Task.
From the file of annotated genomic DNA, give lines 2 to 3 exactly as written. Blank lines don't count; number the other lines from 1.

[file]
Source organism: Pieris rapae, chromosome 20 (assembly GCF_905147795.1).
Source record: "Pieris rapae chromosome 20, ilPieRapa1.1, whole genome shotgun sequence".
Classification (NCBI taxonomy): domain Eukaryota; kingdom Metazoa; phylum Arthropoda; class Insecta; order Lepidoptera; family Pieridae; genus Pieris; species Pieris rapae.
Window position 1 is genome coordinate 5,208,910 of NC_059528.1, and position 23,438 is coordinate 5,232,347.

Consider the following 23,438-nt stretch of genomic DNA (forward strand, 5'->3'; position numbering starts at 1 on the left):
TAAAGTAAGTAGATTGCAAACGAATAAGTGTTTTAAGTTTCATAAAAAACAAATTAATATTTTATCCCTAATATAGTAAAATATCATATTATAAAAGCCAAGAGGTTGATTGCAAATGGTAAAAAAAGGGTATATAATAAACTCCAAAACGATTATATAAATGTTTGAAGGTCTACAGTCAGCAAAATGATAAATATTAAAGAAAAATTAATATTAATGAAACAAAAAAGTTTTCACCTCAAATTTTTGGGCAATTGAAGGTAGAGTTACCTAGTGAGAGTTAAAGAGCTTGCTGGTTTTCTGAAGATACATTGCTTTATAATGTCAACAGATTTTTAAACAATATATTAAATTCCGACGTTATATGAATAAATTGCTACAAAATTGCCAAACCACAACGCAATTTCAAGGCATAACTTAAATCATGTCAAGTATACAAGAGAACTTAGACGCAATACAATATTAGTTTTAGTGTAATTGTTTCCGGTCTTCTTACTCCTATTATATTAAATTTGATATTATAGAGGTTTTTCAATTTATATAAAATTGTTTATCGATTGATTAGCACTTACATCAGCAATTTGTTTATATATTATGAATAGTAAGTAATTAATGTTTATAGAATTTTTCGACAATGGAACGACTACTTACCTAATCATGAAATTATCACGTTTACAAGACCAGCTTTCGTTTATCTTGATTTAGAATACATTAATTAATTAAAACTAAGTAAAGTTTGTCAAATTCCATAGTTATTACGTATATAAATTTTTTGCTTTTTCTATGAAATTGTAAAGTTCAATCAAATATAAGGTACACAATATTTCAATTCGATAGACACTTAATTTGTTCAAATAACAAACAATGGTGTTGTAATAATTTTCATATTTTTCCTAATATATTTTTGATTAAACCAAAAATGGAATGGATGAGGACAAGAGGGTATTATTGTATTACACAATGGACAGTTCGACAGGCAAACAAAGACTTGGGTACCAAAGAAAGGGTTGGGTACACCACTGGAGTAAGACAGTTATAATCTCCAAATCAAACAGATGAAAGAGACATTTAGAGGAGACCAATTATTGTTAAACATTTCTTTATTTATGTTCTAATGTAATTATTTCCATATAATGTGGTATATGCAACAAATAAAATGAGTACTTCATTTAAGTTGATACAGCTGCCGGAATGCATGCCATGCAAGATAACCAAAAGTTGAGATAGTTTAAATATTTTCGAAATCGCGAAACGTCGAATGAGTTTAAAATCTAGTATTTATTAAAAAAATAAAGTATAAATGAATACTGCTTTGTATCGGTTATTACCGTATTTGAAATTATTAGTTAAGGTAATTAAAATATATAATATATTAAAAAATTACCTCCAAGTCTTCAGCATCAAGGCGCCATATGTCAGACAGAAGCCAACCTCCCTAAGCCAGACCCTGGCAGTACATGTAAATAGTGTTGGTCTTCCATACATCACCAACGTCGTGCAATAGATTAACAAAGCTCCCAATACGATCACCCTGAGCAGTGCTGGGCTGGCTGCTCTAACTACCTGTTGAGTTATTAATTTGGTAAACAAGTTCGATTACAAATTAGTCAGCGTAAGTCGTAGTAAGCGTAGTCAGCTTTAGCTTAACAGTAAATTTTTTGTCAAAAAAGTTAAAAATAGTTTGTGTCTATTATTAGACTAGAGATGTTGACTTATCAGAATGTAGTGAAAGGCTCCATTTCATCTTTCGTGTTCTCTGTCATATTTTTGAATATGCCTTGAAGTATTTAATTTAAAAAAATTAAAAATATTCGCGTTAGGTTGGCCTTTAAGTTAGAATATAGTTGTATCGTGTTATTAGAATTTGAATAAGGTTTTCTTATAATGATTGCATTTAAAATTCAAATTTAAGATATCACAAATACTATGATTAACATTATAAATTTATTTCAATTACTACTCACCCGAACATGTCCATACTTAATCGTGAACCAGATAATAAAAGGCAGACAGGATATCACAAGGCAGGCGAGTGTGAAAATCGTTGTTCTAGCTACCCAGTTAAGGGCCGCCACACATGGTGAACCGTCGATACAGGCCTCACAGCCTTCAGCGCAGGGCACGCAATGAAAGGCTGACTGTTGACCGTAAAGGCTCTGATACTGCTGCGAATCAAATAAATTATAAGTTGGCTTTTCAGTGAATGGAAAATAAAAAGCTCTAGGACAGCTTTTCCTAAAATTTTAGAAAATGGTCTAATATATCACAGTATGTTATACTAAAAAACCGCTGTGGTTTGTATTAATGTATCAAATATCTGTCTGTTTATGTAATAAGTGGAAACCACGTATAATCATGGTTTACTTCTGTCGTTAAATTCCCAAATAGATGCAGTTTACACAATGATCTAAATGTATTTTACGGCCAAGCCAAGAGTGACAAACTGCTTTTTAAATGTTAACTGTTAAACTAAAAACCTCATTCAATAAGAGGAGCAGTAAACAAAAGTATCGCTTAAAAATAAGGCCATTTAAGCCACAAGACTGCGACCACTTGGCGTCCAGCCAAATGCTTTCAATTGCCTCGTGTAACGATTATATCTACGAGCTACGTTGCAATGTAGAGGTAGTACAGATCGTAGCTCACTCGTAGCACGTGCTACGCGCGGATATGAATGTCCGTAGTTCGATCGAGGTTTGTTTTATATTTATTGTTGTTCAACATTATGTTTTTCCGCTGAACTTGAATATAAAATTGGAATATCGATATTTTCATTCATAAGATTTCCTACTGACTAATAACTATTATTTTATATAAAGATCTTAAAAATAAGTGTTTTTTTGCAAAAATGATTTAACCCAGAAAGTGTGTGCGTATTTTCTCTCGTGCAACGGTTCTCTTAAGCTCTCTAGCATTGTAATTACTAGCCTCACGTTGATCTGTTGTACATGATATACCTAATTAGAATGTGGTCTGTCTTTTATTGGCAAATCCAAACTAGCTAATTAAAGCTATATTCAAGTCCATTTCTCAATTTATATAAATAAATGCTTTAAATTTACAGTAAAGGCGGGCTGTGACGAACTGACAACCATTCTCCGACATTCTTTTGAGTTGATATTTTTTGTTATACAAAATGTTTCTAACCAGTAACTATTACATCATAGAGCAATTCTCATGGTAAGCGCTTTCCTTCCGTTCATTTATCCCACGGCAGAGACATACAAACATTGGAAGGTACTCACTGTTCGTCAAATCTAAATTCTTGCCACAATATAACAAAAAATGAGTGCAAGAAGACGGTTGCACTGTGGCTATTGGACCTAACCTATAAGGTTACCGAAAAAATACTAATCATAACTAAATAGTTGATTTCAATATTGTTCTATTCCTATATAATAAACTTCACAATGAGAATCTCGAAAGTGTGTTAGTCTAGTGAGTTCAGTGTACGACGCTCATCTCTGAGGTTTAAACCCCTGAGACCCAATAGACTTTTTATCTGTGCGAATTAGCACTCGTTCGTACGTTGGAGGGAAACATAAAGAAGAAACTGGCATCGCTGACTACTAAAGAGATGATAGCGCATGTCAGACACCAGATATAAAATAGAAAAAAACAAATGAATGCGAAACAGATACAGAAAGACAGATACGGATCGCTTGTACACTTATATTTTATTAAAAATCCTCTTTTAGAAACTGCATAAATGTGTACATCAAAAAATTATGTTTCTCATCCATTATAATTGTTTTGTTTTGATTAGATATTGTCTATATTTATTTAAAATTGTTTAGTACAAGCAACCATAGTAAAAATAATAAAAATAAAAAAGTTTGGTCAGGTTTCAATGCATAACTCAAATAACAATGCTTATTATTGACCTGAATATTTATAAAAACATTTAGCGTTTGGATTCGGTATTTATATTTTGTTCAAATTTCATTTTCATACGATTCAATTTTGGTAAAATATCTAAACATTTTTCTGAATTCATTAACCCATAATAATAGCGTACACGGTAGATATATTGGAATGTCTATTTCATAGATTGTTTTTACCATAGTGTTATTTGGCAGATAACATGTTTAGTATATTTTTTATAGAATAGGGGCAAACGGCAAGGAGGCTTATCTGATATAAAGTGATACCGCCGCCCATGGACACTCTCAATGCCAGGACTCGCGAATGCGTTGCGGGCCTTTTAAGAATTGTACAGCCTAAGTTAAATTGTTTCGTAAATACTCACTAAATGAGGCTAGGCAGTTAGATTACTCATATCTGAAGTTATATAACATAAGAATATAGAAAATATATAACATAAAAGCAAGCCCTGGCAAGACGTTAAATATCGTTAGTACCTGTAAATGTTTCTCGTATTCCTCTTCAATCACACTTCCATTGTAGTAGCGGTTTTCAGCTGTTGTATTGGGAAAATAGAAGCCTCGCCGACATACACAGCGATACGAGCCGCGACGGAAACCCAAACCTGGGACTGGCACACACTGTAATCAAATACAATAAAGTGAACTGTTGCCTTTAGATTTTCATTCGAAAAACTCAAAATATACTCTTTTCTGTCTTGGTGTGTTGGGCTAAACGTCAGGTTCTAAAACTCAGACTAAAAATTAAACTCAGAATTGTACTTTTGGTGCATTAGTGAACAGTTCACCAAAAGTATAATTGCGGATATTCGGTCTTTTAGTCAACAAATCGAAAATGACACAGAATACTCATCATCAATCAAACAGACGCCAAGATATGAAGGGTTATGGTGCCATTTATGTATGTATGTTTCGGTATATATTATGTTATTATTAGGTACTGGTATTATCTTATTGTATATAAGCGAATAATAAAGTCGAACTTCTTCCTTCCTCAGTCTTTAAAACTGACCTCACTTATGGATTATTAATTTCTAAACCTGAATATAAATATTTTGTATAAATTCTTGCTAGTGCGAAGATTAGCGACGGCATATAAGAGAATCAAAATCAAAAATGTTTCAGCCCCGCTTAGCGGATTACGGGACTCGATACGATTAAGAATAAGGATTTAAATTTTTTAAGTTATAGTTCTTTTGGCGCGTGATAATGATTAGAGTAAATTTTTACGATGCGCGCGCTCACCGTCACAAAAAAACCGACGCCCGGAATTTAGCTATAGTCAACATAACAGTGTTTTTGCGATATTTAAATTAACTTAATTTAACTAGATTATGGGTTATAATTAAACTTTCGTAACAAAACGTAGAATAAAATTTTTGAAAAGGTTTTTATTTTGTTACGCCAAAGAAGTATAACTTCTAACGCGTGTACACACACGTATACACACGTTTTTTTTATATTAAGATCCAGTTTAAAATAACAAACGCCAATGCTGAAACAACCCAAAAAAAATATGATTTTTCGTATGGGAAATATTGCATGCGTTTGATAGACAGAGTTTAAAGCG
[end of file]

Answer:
Source record: "Pieris rapae chromosome 20, ilPieRapa1.1, whole genome shotgun sequence".
Classification (NCBI taxonomy): domain Eukaryota; kingdom Metazoa; phylum Arthropoda; class Insecta; order Lepidoptera; family Pieridae; genus Pieris; species Pieris rapae.